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Minister defends stockpile of 60 million rapid antigen tests

Ayesha Verrall
Health Minister Ayesha Verrall (file photo) Photo: RNZ / Samuel Rillstone

The government is defending its stockpile of rapid Covid-19 tests after accusations of wasteful spending.

In a response to written questions from the ACT Party's health spokesperson Brooke van Velden, the government confirmed it had a total of nearly 60 million rapid antigen tests (RATs), with nearly 30 percent set to have expired unused by the end of July.

Van Velden had said at an average cost of $8.86 per test the total stockpile was worth about $531m, an eye-watering waste of money that could have paid for a $10,000 pay rise to New Zealand's 54,000 nurses.

However, the national health agency Te Whatu Ora has rejected the figure, saying the price paid for the tests was about $410m.

ACT MP Brooke van Velden speaks on Parliament's Standing Orders Committee as they consider the 2023 Review of Standing Orders.
Brooke van Velden (file photo) Photo: VNP / Phil Smith

Van Velden said Labour had scolded New Zealanders for panic-buying toilet paper while itself panic-buying RATs, and it could have been avoided if the government allowed private importation of RATs from the start.

Health Minister Ayesha Verrall defended the spending, saying the tests were purchased during a period of uncertainty during the pandemic.

"I stand by the government's Covid-19 pandemic response," she said. "We made the decision to be as prepared for the ongoing pandemic as possible and stock was purchased to prepare us in the face of significant risk and uncertainty.

"The decision was made to ensure people were protected from price-gouging and make sure everyone had access to RATs to keep themselves safe."

Te Whatu Ora Health NZ rejected the pricetag ACT had attributed to the RATs, saying it did not take into account a lower purchase price, with the cost working out to about $410m.

"The average cost across all tests purchased during the response works out at $6 per test. Te Whatu Ora also distributed 3.1 million RATs in the period 21 May - 18 June 2023. Future usage is dependent on a number of factors including COVID-19 case rates, people with symptoms, and public health settings," a spokesperson said.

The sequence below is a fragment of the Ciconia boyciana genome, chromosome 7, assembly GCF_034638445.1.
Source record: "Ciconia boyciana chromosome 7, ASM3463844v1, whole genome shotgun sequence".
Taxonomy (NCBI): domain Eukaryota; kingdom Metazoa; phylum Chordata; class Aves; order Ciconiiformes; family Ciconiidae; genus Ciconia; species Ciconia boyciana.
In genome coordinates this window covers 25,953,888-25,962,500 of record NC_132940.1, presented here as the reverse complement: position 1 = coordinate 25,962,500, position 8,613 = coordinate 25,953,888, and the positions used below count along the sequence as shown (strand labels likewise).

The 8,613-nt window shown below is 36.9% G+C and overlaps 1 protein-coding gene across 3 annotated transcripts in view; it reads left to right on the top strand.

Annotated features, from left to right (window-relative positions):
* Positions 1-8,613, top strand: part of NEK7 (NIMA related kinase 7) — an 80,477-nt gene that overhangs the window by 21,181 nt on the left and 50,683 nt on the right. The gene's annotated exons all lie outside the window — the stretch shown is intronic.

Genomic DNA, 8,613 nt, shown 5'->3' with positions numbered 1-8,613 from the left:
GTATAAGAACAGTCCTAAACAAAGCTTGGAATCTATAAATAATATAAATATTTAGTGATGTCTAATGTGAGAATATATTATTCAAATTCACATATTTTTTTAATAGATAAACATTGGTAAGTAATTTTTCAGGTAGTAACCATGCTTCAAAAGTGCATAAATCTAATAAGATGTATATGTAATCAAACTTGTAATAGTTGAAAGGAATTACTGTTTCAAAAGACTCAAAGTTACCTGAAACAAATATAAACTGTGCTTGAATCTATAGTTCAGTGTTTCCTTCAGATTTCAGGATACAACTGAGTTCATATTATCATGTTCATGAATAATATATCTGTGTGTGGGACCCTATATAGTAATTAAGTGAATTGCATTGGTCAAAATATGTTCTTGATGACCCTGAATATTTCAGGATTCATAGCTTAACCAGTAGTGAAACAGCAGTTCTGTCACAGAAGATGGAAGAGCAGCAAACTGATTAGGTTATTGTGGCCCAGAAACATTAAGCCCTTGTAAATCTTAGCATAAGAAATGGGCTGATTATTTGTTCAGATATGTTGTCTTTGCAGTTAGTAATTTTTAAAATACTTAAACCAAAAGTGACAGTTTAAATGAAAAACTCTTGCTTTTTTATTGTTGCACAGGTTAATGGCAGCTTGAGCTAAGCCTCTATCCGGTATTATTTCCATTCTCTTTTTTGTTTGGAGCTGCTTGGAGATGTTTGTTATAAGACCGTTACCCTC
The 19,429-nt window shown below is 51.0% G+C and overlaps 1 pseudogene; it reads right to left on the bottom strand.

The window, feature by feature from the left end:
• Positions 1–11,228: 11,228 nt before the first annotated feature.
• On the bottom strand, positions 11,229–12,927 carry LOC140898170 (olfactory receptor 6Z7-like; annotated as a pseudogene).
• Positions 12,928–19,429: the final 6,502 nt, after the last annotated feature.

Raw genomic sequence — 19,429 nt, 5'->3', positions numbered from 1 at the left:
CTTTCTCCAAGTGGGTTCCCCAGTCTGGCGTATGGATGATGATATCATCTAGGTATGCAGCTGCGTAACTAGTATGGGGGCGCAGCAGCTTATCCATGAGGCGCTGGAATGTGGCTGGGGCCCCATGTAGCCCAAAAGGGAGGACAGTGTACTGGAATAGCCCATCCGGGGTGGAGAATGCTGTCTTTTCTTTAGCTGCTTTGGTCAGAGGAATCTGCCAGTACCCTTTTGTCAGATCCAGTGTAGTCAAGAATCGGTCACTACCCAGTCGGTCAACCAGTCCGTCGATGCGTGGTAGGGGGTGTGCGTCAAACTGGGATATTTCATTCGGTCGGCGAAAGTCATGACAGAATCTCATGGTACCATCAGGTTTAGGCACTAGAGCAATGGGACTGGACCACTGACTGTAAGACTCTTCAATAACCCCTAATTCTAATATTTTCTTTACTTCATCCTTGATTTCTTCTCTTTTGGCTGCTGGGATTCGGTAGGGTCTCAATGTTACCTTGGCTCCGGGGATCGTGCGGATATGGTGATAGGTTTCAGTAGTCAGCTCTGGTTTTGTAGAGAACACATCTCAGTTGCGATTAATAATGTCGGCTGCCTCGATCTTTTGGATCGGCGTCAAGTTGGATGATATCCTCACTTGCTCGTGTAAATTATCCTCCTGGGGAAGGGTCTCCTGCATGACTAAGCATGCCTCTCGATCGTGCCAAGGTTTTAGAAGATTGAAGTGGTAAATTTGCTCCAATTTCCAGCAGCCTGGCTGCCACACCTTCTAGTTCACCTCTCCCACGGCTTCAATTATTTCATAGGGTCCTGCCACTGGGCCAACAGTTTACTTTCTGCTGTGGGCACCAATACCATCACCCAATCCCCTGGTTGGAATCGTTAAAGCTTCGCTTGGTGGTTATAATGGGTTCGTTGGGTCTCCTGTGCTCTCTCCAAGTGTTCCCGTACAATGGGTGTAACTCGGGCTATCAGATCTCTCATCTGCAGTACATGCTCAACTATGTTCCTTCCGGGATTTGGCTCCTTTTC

They provided a detailed defence of the purchase.

"New Zealand's Covid-19 public health response was unique and the largest of its type ever conducted in the country's history," the spokesperson said.

"The quantity of Covid-19 response stocks (including RATs) purchased were integral to allowing us to be prepared as a country and enabling government response restrictions to relax over time."

The spokesperson said RATs became a critical tool for governments around the world to help reduce the spread of Covid-19, particularly during the Omicron outbreak, and providing them meant treatment and care could be targeted quickly.

"RAT stocks for New Zealand were first secured during the Delta outbreak. Large quantities were purchased in late 2021 and early 2022 as we prepared for the new strain of the virus, Omicron, to spread throughout New Zealand's communities. Supply and demand were based on the projected impact assessments for Omicron and in the context of significant global supply chain constraints including logistics and production timeframes."

They said other efforts were being made to mitigate wastage, including with shelf-life extensions, deferring orders, and offering products to other countries. A way of sustainably recycling unused tests was also being explored.

"Over the course of the response to date, more than 122 million RAT tests have been successfully delivered."